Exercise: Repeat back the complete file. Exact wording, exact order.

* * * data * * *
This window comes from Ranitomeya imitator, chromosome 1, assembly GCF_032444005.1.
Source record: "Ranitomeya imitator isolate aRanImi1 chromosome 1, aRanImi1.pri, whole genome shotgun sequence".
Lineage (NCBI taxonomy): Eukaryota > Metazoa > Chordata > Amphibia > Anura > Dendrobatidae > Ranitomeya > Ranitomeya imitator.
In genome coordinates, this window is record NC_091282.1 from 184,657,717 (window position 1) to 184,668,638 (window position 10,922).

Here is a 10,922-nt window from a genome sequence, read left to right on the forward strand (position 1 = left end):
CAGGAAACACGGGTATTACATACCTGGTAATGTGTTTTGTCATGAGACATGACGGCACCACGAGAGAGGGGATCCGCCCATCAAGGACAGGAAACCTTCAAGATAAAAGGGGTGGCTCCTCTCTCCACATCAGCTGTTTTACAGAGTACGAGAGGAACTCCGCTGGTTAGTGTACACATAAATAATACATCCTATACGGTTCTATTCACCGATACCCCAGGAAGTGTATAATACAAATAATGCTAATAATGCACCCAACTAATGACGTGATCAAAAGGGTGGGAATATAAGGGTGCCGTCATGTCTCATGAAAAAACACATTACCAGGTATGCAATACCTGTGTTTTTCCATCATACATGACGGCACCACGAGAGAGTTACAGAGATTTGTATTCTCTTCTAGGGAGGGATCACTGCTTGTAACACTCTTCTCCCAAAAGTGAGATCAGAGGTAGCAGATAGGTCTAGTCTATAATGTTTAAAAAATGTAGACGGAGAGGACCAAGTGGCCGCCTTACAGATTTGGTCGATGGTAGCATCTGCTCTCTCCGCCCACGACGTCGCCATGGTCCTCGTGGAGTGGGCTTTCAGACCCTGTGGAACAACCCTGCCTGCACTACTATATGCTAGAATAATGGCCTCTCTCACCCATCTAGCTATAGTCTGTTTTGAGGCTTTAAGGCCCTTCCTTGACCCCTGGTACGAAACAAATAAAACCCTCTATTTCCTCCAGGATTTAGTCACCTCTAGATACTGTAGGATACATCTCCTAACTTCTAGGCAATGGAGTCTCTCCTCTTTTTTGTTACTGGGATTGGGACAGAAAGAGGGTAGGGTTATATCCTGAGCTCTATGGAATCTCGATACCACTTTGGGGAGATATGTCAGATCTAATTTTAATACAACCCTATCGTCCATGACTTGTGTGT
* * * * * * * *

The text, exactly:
This window comes from Ranitomeya imitator, chromosome 1, assembly GCF_032444005.1.
Source record: "Ranitomeya imitator isolate aRanImi1 chromosome 1, aRanImi1.pri, whole genome shotgun sequence".
Lineage (NCBI taxonomy): Eukaryota > Metazoa > Chordata > Amphibia > Anura > Dendrobatidae > Ranitomeya > Ranitomeya imitator.
In genome coordinates, this window is record NC_091282.1 from 184,657,717 (window position 1) to 184,668,638 (window position 10,922).

Here is a 10,922-nt window from a genome sequence, read left to right on the forward strand (position 1 = left end):
CAGGAAACACGGGTATTACATACCTGGTAATGTGTTTTGTCATGAGACATGACGGCACCACGAGAGAGGGGATCCGCCCATCAAGGACAGGAAACCTTCAAGATAAAAGGGGTGGCTCCTCTCTCCACATCAGCTGTTTTACAGAGTACGAGAGGAACTCCGCTGGTTAGTGTACACATAAATAATACATCCTATACGGTTCTATTCACCGATACCCCAGGAAGTGTATAATACAAATAATGCTAATAATGCACCCAACTAATGACGTGATCAAAAGGGTGGGAATATAAGGGTGCCGTCATGTCTCATGAAAAAACACATTACCAGGTATGCAATACCTGTGTTTTTCCATCATACATGACGGCACCACGAGAGAGTTACAGAGATTTGTATTCTCTTCTAGGGAGGGATCACTGCTTGTAACACTCTTCTCCCAAAAGTGAGATCAGAGGTAGCAGATAGGTCTAGTCTATAATGTTTAAAAAATGTAGACGGAGAGGACCAAGTGGCCGCCTTACAGATTTGGTCGATGGTAGCATCTGCTCTCTCCGCCCACGACGTCGCCATGGTCCTCGTGGAGTGGGCTTTCAGACCCTGTGGAACAACCCTGCCTGCACTACTATATGCTAGAATAATGGCCTCTCTCACCCATCTAGCTATAGTCTGTTTTGAGGCTTTAAGGCCCTTCCTTGACCCCTGGTACGAAACAAATAAAACCCTCTATTTCCTCCAGGATTTAGTCACCTCTAGATACTGTAGGATACATCTCCTAACTTCTAGGCAATGGAGTCTCTCCTCTTTTTTGTTACTGGGATTGGGACAGAAAGAGGGTAGGGTTATATCCTGAGCTCTATGGAATCTCGATACCACTTTGGGGAGATATGTCAGATCTAATTTTAATACAACCCTATCGTCCATGACTTGTGTGT